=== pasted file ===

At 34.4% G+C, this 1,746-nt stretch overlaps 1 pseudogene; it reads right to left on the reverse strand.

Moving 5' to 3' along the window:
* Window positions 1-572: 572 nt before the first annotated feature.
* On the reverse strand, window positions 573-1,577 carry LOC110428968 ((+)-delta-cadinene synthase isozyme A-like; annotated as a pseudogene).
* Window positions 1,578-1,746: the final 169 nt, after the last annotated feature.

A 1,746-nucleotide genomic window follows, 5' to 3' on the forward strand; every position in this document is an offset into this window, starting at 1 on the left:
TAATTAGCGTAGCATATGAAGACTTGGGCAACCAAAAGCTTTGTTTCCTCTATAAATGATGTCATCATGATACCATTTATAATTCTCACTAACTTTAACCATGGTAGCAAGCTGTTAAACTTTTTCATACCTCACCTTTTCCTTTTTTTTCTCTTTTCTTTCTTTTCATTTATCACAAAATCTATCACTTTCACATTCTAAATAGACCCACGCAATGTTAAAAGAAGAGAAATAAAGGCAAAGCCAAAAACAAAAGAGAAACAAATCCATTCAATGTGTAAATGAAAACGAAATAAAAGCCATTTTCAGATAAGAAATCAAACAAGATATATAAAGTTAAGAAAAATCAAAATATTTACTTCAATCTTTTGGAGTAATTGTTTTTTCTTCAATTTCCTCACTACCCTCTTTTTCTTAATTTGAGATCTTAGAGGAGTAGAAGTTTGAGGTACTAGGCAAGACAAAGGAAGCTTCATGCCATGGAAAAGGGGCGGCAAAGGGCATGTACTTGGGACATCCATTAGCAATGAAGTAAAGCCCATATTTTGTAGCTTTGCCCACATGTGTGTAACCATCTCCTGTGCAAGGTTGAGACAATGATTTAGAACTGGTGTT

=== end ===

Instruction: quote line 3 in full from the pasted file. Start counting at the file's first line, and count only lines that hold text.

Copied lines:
* Window positions 1-572: 572 nt before the first annotated feature.